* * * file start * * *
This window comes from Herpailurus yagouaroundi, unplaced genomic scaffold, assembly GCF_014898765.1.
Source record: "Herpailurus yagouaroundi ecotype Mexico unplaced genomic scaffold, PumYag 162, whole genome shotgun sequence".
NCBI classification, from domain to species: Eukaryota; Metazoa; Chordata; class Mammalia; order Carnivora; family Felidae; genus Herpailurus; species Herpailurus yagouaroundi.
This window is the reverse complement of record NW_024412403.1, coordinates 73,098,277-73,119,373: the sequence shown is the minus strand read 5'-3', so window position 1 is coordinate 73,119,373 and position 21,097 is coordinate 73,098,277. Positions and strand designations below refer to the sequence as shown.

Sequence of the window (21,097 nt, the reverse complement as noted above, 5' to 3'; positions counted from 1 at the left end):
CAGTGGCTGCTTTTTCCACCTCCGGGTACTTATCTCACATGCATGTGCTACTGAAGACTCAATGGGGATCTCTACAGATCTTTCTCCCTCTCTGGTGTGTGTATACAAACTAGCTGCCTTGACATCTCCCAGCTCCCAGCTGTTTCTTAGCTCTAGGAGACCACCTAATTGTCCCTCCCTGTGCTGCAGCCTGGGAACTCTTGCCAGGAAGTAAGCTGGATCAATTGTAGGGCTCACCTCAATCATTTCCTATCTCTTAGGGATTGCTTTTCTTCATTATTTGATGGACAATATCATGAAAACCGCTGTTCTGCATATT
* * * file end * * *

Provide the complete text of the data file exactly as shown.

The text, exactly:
This window comes from Herpailurus yagouaroundi, unplaced genomic scaffold, assembly GCF_014898765.1.
Source record: "Herpailurus yagouaroundi ecotype Mexico unplaced genomic scaffold, PumYag 162, whole genome shotgun sequence".
NCBI classification, from domain to species: Eukaryota; Metazoa; Chordata; class Mammalia; order Carnivora; family Felidae; genus Herpailurus; species Herpailurus yagouaroundi.
This window is the reverse complement of record NW_024412403.1, coordinates 73,098,277-73,119,373: the sequence shown is the minus strand read 5'-3', so window position 1 is coordinate 73,119,373 and position 21,097 is coordinate 73,098,277. Positions and strand designations below refer to the sequence as shown.

Sequence of the window (21,097 nt, the reverse complement as noted above, 5' to 3'; positions counted from 1 at the left end):
CAGTGGCTGCTTTTTCCACCTCCGGGTACTTATCTCACATGCATGTGCTACTGAAGACTCAATGGGGATCTCTACAGATCTTTCTCCCTCTCTGGTGTGTGTATACAAACTAGCTGCCTTGACATCTCCCAGCTCCCAGCTGTTTCTTAGCTCTAGGAGACCACCTAATTGTCCCTCCCTGTGCTGCAGCCTGGGAACTCTTGCCAGGAAGTAAGCTGGATCAATTGTAGGGCTCACCTCAATCATTTCCTATCTCTTAGGGATTGCTTTTCTTCATTATTTGATGGACAATATCATGAAAACCGCTGTTCTGCATATT